UAW’s contract with Big Three automakers could impact non-union Texas auto workers
Get TPR's best stories of the day and a jump start to the weekend with the 321 Newsletter — straight to your inbox every day. Sign up for it here.
The United Auto Workers (UAW) reached tentative agreements with Ford, GM, and Stellantis by the end of October after six weeks of strike action. But despite the contracts' limited coverage of workers at the so-called Big Three automakers, labor leaders believe its impact has already extended beyond them, even into South Texas.
The historic agreements, which still must be ratified by UAW’s rank-and-file, reportedly include major pay increases, additional jobs, the reopening of a plant, and some concessions over the unionization of battery plants.
None of the Big Three automakers operate plants in South Texas, but just days after the UAW reached its final tentative agreement with GM, Toyota bumped up its pay for non-union factory workers across the country — including for workers at San Antonio’s Toyota plant.
“The most important thing about the Toyota changes is just, they could’ve done that at any time if that’s what they really thought needed to happen,” said Texas AFL-CIO President Rick Levy. “And the fact that they would only do it after workers organize and win is just such a signal that more and more workers need to organize and we can win a lot more together.”
UAW President Shawn Fain has said he plans to organize workers at Honda, Tesla, and Toyota between now and when the UAW’s contract is up for renewal in 2028.
"When we return to the bargaining table in 2028, it won’t just be with the Big Three, but with the Big Five or Big Six," Fain said during an online announcement.
The UAW has tried and failed to organize workers at non-union automakers in the past, but Levy said he believes the contracts UAW has gotten from the Big Three will supercharge organizing efforts.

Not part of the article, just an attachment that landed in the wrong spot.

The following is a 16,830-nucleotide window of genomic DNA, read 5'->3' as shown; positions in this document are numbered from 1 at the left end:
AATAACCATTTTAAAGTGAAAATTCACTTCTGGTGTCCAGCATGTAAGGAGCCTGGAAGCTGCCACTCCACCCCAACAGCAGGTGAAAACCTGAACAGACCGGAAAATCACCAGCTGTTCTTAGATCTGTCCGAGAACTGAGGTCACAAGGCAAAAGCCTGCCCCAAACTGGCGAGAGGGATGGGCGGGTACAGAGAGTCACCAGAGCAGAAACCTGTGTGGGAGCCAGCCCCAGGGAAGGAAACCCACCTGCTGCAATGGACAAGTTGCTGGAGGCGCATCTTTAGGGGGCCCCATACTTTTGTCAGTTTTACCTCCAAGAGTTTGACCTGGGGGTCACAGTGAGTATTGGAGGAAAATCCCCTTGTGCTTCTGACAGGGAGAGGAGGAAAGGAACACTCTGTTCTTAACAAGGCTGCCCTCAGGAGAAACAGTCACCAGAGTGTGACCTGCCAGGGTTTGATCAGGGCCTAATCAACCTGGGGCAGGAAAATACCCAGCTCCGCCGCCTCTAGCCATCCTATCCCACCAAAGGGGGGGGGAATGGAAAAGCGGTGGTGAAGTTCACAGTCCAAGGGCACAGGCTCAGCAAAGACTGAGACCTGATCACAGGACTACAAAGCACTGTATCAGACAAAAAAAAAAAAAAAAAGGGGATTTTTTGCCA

“I think what this strike and this victory shows is that we’re back to a situation where union workers, through collective bargaining and collective action, are setting standards that are going to ripple through the entire economy,” Levy said. “And I think that is nothing but good for working people.”
Fain said the UAW intentionally designed the bargaining contracts with the Big Three to end on April 30, 2028, the day before May Day, which commemorates the historic struggles and successes of the labor movement.
He called on other unions to align their contract expiration dates with the UAW’s so that they could collectively wield their labor power to pressure companies to agree to favorable deals, or risk a massive strike across multiple industries and regions.
“I don’t think Shawn Fain and the autoworkers have made any apology that when they’re fighting for their jobs at the Big Three, they’re really fighting for everybody’s job,” Levy said. “And I think the invitation to other folks to say, ‘Hey, we’re stronger when we’re together,’ is exactly in line with the kind of solidarity we try and build every day.”
UAW local unions have begun voting on whether to ratify the contracts with the Big Three, and voting will finish in the coming weeks.